When Whitney Dow proposed calling his interactive race documentary For Whites Only, he got a swift reality check: he was never going to get funding with a title that evoked the Jim Crow South. He dropped it.
He ultimately dubbed it The Whiteness Project: an investigation of how Americans who identify as white experience their ethnicity, through a series of online video clips. (He hopes to expand it to include a public video kiosk showcasing similar material.) But Dow still insists the initial title conveyed an important point: that his work is designed to speak exclusively to, and with, white people.
That's what makes this project a big deal.
Aside from standup comedy routines poking fun at disparate cultural norms, or hateful expressions of white supremacist views, we're not used to hearing people speak explicitly about what it means to be white. "Normal, everyday white people" — that's how Dow describes his subjects — don't typically spend much time consciously, or publicly, dwelling on their own racial identities.
"White people think race is something outside themselves, and they don't consider themselves a race," said the 53-year-old-filmmaker (who, if you haven't figured it out by now, is himself white).
"I'm not an activist. I'm a filmmaker. When I make a project it's because I'm interested and want to learn."
The first installment of the project, "Inside the White/Caucasian Box," is a collection of 24 interviews with Buffalo, New York, residents who self-identify as white. They respond on camera to deceptively simple questions like "What is it that makes you white?" and "Can you describe any benefits you receive from being white?"
Some responses are introspective ("I wish I had the feeling of being part of something for being white"), while others make jarring leaps from self-reflection to defensiveness. Often, respondents seem to unconsciously answer a question that wasn't asked by focusing on black people instead of themselves. ("I just don't buy into the nonsense about discrimination," or, "Because slavery happened, does that mean we owe black people something?")
Public reactions to the project have ranged from intrigue to appreciation to dismissiveness to outright scorn, with fans and critics sprinkled unpredictably across racial and political divides.
According to Dow, who's dedicated the majority of the past 15 years to making films about race, all of this conversation was sort of the point.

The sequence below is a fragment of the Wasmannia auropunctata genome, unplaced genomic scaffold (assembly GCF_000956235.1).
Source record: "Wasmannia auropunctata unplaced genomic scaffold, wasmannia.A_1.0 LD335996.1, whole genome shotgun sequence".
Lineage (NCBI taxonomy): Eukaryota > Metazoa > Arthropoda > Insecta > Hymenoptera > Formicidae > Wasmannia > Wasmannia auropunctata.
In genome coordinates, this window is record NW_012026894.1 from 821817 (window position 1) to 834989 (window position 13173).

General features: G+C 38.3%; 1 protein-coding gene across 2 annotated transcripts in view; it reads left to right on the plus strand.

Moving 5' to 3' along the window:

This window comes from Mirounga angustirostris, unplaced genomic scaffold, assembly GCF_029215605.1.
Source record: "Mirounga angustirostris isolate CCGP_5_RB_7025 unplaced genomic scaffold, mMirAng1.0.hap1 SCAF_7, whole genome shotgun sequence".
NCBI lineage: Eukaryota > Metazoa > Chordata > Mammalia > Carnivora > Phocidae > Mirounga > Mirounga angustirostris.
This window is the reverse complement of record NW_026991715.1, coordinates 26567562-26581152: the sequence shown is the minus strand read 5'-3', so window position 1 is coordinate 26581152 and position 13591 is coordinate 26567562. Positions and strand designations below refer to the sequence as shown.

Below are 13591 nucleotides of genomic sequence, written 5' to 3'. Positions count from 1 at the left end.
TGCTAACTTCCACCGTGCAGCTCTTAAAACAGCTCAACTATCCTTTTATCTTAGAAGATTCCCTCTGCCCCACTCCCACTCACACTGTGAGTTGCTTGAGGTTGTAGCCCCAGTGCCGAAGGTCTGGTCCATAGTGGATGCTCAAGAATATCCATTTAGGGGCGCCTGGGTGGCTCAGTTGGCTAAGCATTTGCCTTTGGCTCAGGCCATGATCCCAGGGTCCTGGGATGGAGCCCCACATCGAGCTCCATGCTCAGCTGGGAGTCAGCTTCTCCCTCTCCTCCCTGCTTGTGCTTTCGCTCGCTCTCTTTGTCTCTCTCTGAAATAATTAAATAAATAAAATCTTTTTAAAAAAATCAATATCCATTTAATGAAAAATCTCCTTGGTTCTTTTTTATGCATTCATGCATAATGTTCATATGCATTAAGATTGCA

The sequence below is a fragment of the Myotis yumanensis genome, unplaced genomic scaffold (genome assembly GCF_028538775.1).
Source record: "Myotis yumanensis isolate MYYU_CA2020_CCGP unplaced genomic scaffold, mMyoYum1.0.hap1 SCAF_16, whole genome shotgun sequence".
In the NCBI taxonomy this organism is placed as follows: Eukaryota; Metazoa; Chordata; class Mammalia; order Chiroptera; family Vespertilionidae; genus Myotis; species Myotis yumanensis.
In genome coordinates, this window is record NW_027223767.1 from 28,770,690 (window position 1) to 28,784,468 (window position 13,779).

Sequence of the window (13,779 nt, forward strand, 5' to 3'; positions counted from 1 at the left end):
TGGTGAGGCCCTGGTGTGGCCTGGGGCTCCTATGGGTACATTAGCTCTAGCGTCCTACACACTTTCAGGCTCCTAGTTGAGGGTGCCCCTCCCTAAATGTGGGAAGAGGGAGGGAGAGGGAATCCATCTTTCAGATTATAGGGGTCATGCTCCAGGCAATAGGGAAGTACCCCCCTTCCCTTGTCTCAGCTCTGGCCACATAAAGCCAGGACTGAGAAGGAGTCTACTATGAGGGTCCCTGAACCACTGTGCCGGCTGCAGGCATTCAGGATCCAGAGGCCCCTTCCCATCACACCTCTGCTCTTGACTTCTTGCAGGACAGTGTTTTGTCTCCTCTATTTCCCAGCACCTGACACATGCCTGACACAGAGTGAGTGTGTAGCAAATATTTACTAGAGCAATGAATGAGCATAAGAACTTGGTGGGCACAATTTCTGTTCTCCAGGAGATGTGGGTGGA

I spoke to him about what he's really trying to do, his reactions to condemnation of the project, and the personal experience that made him want to get people like himself to think out loud about race in a way many Americans of all races would rather not hear.
Jenée Desmond-Harris: Looking at a lot of the reactions to The Whiteness Project, particularly on Twitter and in the comments section, it struck me that some people may have missed the point — or at least what you intended as the point. What did people get about the project, and what did they not get?
Whitney Dow: I think in some ways the comments section on the site itself is really irrelevant, and I'll tell you why. I think that what's much more interesting to me is that the thing has been shared over Facebook over 30,000 times at this point.
The conversations are not taking place in public spaces. They're taking place in private spaces where people have relationships. Comments sections on something like this tend to just be like a war, a battleground. I've also I've seen some amazing back and forths on the website where people are really laying it out there in a very real way and actually listening to each other. Of course, I would say 25 percent of it is probably just crap but I have seen … I've been pulling some stuff to show funders because I haven't seen conversations like that take place before.
I think Twitter is a problematic issue. I think that Twitter is a great place for communicating with people, and I really like it to communicate with people, but it's not a great place to go for considered thought and discussion in a lot of ways.
Jenée Desmond-Harris:That's very true. How did you see the message lost there?